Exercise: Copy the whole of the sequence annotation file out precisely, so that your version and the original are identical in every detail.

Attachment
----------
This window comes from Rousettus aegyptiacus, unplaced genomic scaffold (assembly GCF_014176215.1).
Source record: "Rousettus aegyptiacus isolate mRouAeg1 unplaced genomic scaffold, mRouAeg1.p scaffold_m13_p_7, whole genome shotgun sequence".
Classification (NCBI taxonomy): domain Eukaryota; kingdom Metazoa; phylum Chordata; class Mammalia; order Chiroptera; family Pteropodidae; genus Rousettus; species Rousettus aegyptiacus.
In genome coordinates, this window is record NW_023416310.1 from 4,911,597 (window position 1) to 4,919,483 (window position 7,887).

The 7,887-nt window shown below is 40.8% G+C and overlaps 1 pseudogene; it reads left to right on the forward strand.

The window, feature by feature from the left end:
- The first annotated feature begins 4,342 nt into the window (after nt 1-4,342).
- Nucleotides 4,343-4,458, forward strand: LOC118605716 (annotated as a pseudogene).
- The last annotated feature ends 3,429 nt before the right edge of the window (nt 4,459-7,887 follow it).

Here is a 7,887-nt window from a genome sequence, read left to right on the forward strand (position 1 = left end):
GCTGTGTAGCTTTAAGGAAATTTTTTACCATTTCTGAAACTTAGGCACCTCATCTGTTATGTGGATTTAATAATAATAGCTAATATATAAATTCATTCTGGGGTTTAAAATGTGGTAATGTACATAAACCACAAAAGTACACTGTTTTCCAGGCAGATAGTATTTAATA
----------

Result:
This window comes from Rousettus aegyptiacus, unplaced genomic scaffold (assembly GCF_014176215.1).
Source record: "Rousettus aegyptiacus isolate mRouAeg1 unplaced genomic scaffold, mRouAeg1.p scaffold_m13_p_7, whole genome shotgun sequence".
Classification (NCBI taxonomy): domain Eukaryota; kingdom Metazoa; phylum Chordata; class Mammalia; order Chiroptera; family Pteropodidae; genus Rousettus; species Rousettus aegyptiacus.
In genome coordinates, this window is record NW_023416310.1 from 4,911,597 (window position 1) to 4,919,483 (window position 7,887).

The 7,887-nt window shown below is 40.8% G+C and overlaps 1 pseudogene; it reads left to right on the forward strand.

The window, feature by feature from the left end:
- The first annotated feature begins 4,342 nt into the window (after nt 1-4,342).
- Nucleotides 4,343-4,458, forward strand: LOC118605716 (annotated as a pseudogene).
- The last annotated feature ends 3,429 nt before the right edge of the window (nt 4,459-7,887 follow it).

Here is a 7,887-nt window from a genome sequence, read left to right on the forward strand (position 1 = left end):
GCTGTGTAGCTTTAAGGAAATTTTTTACCATTTCTGAAACTTAGGCACCTCATCTGTTATGTGGATTTAATAATAATAGCTAATATATAAATTCATTCTGGGGTTTAAAATGTGGTAATGTACATAAACCACAAAAGTACACTGTTTTCCAGGCAGATAGTATTTAATA